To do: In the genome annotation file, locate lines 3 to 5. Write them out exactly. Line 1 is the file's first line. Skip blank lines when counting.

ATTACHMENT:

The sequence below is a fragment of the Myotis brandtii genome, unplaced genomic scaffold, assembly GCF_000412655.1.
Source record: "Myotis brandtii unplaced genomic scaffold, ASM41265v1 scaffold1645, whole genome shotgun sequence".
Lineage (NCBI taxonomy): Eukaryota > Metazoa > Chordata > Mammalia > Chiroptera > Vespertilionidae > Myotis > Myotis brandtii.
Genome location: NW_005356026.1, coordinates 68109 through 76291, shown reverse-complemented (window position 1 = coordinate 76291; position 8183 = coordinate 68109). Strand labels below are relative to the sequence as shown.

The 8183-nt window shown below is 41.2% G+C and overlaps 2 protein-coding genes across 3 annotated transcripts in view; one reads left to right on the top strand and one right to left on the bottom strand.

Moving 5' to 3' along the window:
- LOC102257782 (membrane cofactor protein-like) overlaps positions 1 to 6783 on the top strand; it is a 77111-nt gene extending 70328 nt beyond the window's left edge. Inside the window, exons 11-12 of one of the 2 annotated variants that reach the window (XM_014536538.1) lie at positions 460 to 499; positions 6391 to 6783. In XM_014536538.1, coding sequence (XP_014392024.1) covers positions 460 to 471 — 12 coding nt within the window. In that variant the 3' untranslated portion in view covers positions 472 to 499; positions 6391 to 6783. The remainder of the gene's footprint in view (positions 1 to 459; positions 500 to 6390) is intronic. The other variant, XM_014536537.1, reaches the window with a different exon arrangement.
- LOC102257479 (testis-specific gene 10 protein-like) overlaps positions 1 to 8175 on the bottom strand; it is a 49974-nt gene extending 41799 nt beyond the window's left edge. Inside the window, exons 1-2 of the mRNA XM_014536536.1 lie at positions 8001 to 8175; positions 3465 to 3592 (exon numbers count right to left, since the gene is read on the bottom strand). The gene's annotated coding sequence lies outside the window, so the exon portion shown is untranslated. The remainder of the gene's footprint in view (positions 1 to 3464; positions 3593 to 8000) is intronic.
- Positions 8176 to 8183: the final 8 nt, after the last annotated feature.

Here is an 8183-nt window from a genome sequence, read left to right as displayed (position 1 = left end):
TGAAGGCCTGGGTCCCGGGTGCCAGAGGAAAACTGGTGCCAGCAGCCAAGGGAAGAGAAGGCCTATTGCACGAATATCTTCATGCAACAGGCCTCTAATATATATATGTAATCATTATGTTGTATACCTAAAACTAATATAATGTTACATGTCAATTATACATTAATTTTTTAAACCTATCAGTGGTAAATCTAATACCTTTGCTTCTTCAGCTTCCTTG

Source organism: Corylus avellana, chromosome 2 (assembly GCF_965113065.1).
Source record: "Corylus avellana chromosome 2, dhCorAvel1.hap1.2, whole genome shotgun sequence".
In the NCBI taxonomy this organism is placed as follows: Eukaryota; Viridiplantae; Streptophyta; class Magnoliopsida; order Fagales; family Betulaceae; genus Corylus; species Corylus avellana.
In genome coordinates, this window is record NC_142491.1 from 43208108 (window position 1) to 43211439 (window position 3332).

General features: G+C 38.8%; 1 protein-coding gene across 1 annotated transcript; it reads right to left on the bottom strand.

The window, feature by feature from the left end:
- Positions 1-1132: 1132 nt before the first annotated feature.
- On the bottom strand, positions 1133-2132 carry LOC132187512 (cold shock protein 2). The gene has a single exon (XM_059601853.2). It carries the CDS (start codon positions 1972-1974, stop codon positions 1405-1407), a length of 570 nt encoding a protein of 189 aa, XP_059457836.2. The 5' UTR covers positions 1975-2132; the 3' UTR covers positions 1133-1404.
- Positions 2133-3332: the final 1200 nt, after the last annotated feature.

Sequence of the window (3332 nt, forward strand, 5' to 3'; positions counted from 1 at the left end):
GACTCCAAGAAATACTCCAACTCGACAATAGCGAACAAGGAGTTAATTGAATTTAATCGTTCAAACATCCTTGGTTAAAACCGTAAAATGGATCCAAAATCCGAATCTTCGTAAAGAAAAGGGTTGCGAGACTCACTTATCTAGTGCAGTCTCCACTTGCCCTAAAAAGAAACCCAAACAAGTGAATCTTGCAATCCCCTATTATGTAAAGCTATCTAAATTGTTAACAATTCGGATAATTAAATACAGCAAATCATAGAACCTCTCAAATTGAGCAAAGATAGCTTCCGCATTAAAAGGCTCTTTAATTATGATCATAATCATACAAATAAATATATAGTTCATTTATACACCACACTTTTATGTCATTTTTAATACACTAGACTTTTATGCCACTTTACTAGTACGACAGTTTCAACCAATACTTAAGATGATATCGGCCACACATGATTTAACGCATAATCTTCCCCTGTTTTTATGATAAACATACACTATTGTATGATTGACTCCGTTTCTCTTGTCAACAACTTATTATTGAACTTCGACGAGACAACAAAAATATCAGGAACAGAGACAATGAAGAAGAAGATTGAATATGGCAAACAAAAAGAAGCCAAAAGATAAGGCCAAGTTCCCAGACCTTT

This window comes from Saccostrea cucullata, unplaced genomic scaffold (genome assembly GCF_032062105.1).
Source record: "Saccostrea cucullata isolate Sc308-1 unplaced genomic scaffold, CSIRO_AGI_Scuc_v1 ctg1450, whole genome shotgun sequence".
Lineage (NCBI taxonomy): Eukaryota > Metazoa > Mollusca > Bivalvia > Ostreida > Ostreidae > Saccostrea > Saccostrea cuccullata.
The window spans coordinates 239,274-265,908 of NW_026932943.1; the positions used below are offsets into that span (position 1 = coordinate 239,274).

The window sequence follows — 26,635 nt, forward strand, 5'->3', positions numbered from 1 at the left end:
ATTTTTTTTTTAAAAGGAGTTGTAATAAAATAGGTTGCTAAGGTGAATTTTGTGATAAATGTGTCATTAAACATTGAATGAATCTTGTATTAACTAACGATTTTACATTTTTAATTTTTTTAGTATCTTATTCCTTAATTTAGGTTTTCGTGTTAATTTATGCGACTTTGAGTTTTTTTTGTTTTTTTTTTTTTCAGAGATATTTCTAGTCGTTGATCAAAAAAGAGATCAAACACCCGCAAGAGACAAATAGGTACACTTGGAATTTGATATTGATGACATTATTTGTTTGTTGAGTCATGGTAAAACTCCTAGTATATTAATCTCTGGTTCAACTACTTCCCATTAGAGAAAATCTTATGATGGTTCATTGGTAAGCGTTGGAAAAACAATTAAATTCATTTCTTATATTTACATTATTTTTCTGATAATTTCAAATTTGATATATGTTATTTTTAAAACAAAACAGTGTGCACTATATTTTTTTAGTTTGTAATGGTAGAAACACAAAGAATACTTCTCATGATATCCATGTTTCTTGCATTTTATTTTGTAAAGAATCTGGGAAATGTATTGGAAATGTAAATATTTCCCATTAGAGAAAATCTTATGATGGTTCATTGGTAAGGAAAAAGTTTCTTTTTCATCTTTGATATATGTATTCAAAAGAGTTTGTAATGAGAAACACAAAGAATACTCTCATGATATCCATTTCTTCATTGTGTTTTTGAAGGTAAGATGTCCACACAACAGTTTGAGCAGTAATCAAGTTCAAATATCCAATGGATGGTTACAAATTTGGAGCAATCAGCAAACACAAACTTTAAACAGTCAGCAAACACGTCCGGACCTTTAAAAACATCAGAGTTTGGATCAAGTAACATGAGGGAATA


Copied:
Lineage (NCBI taxonomy): Eukaryota > Metazoa > Chordata > Mammalia > Chiroptera > Vespertilionidae > Myotis > Myotis brandtii.
Genome location: NW_005356026.1, coordinates 68109 through 76291, shown reverse-complemented (window position 1 = coordinate 76291; position 8183 = coordinate 68109). Strand labels below are relative to the sequence as shown.

The 8183-nt window shown below is 41.2% G+C and overlaps 2 protein-coding genes across 3 annotated transcripts in view; one reads left to right on the top strand and one right to left on the bottom strand.